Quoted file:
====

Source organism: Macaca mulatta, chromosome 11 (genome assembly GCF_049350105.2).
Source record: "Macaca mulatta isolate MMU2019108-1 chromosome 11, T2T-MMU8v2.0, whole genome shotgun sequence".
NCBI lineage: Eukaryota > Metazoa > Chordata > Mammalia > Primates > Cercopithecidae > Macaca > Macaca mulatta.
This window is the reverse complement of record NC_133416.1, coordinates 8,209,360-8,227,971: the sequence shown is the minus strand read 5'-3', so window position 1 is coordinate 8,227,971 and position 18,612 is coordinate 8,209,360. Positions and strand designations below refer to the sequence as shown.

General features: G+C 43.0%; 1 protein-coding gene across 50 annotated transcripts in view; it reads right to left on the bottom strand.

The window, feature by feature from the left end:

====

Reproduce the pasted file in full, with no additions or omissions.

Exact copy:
Source organism: Macaca mulatta, chromosome 11 (genome assembly GCF_049350105.2).
Source record: "Macaca mulatta isolate MMU2019108-1 chromosome 11, T2T-MMU8v2.0, whole genome shotgun sequence".
NCBI lineage: Eukaryota > Metazoa > Chordata > Mammalia > Primates > Cercopithecidae > Macaca > Macaca mulatta.
This window is the reverse complement of record NC_133416.1, coordinates 8,209,360-8,227,971: the sequence shown is the minus strand read 5'-3', so window position 1 is coordinate 8,227,971 and position 18,612 is coordinate 8,209,360. Positions and strand designations below refer to the sequence as shown.

General features: G+C 43.0%; 1 protein-coding gene across 50 annotated transcripts in view; it reads right to left on the bottom strand.

The window, feature by feature from the left end: